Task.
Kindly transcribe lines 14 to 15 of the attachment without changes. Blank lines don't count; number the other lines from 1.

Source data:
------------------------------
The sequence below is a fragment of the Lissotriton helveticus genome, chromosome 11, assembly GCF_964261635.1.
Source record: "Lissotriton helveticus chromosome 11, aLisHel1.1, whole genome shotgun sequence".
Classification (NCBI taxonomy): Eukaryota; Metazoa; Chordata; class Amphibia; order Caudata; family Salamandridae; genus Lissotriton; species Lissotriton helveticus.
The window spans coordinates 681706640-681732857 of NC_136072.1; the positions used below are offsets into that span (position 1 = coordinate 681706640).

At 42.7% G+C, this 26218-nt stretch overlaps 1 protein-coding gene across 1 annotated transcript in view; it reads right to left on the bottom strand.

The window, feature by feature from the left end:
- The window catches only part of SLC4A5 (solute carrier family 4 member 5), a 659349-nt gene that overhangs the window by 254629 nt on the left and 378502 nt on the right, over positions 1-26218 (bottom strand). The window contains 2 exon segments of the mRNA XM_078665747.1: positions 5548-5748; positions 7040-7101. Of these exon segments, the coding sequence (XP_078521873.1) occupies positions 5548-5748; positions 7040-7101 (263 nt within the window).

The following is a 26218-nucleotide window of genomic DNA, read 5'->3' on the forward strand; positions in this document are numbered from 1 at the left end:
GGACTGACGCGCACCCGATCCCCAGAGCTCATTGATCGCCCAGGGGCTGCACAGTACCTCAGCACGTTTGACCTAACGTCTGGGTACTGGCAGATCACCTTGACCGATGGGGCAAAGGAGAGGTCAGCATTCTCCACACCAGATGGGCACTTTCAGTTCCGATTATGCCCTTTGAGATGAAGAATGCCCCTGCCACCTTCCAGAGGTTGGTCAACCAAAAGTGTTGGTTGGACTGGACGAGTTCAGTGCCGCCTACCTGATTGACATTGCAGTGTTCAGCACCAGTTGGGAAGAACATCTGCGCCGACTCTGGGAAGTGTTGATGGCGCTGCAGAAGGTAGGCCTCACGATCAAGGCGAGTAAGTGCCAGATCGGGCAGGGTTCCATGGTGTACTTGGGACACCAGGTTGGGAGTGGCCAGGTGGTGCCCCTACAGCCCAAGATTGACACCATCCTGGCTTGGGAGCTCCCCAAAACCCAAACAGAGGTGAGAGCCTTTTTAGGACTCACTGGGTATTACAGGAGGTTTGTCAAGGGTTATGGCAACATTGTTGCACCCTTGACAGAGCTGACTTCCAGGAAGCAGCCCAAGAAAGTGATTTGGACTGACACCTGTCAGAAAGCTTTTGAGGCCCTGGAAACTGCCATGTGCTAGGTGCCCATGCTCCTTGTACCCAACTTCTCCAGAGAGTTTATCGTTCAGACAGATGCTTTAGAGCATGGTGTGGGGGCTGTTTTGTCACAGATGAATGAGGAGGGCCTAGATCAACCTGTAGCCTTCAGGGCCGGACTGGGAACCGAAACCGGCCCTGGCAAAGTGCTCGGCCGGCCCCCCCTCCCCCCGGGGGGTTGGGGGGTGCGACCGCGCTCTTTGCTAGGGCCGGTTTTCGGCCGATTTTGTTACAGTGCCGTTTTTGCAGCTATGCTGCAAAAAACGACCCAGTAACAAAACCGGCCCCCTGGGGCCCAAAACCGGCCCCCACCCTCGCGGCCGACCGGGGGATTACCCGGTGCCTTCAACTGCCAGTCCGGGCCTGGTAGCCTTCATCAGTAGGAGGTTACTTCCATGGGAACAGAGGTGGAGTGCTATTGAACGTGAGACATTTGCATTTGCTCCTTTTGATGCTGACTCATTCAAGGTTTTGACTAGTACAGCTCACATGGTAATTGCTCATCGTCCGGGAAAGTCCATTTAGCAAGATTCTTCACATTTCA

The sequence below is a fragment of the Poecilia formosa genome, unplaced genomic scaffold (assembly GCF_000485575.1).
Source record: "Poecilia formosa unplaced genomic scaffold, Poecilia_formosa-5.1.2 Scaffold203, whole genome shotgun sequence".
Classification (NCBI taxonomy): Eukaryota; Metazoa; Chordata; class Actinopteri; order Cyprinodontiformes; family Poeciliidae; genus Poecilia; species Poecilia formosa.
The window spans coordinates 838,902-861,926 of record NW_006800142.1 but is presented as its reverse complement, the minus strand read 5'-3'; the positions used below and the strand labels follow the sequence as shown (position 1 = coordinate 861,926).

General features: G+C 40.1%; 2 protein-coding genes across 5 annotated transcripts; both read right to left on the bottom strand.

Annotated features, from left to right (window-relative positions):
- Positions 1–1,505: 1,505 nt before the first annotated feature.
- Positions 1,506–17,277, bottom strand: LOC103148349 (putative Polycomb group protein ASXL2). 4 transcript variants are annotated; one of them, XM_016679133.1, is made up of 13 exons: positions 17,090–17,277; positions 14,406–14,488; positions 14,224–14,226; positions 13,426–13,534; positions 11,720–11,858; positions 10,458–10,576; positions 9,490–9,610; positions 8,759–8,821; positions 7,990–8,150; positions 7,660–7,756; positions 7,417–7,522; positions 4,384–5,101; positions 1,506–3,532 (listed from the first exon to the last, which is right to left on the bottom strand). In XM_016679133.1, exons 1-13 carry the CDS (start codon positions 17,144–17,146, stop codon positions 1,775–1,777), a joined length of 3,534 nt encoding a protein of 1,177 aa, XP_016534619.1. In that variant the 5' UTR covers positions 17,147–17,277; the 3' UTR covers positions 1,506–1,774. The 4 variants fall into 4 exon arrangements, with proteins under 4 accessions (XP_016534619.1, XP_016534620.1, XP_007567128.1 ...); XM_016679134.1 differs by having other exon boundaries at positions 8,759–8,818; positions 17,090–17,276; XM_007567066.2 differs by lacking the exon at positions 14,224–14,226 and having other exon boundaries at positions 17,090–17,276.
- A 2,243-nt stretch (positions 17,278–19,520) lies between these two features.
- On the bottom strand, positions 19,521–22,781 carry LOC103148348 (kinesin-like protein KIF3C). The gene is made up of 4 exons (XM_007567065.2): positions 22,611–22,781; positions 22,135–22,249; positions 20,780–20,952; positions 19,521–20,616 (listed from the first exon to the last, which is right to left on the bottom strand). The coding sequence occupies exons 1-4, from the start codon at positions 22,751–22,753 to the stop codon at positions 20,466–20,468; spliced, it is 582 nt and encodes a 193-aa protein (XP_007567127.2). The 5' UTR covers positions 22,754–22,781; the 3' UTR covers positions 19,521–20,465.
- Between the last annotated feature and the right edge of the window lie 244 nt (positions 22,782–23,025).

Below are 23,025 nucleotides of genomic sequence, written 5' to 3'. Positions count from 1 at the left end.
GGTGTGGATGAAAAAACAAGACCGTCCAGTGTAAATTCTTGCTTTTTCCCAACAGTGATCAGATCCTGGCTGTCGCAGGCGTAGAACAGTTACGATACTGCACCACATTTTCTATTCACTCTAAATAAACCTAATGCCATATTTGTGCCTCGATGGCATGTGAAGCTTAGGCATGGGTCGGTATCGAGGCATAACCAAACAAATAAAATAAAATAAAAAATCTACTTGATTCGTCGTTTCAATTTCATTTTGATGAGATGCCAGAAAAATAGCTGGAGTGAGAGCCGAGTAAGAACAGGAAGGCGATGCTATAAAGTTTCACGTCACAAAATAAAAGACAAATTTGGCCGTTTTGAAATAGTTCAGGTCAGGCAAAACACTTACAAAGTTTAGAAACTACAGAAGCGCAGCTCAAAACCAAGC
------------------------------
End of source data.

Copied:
General features: G+C 40.1%; 2 protein-coding genes across 5 annotated transcripts; both read right to left on the bottom strand.

Annotated features, from left to right (window-relative positions):